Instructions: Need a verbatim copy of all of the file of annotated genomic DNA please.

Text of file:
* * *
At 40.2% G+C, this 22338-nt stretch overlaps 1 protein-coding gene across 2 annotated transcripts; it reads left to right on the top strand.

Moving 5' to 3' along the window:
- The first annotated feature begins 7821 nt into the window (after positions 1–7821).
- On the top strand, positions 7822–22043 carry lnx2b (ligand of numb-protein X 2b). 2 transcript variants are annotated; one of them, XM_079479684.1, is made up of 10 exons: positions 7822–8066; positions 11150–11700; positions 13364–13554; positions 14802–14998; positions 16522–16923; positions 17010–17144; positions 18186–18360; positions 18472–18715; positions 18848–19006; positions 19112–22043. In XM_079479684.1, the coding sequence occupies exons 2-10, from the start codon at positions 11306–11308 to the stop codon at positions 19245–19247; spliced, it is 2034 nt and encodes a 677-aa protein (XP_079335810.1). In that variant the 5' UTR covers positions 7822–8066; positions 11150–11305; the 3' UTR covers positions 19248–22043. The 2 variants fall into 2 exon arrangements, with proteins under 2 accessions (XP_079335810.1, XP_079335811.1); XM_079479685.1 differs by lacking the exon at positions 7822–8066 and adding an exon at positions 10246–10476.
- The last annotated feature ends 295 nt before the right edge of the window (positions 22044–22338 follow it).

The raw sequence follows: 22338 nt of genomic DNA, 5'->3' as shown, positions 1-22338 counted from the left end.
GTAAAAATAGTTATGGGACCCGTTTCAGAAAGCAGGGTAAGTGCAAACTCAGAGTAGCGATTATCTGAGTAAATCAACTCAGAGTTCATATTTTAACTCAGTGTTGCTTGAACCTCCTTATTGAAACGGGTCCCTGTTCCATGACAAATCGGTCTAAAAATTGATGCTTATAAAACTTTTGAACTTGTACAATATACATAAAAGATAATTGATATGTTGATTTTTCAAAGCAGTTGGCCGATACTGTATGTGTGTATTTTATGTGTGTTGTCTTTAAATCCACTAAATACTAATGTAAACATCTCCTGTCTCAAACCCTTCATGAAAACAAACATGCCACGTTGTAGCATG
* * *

At 40.2% G+C, this 22338-nt stretch overlaps 1 protein-coding gene across 2 annotated transcripts; it reads left to right on the top strand.

Moving 5' to 3' along the window:
- The first annotated feature begins 7821 nt into the window (after positions 1–7821).
- On the top strand, positions 7822–22043 carry lnx2b (ligand of numb-protein X 2b). 2 transcript variants are annotated; one of them, XM_079479684.1, is made up of 10 exons: positions 7822–8066; positions 11150–11700; positions 13364–13554; positions 14802–14998; positions 16522–16923; positions 17010–17144; positions 18186–18360; positions 18472–18715; positions 18848–19006; positions 19112–22043. In XM_079479684.1, the coding sequence occupies exons 2-10, from the start codon at positions 11306–11308 to the stop codon at positions 19245–19247; spliced, it is 2034 nt and encodes a 677-aa protein (XP_079335810.1). In that variant the 5' UTR covers positions 7822–8066; positions 11150–11305; the 3' UTR covers positions 19248–22043. The 2 variants fall into 2 exon arrangements, with proteins under 2 accessions (XP_079335810.1, XP_079335811.1); XM_079479685.1 differs by lacking the exon at positions 7822–8066 and adding an exon at positions 10246–10476.
- The last annotated feature ends 295 nt before the right edge of the window (positions 22044–22338 follow it).

The raw sequence follows: 22338 nt of genomic DNA, 5'->3' as shown, positions 1-22338 counted from the left end.
GTAAAAATAGTTATGGGACCCGTTTCAGAAAGCAGGGTAAGTGCAAACTCAGAGTAGCGATTATCTGAGTAAATCAACTCAGAGTTCATATTTTAACTCAGTGTTGCTTGAACCTCCTTATTGAAACGGGTCCCTGTTCCATGACAAATCGGTCTAAAAATTGATGCTTATAAAACTTTTGAACTTGTACAATATACATAAAAGATAATTGATATGTTGATTTTTCAAAGCAGTTGGCCGATACTGTATGTGTGTATTTTATGTGTGTTGTCTTTAAATCCACTAAATACTAATGTAAACATCTCCTGTCTCAAACCCTTCATGAAAACAAACATGCCACGTTGTAGCATG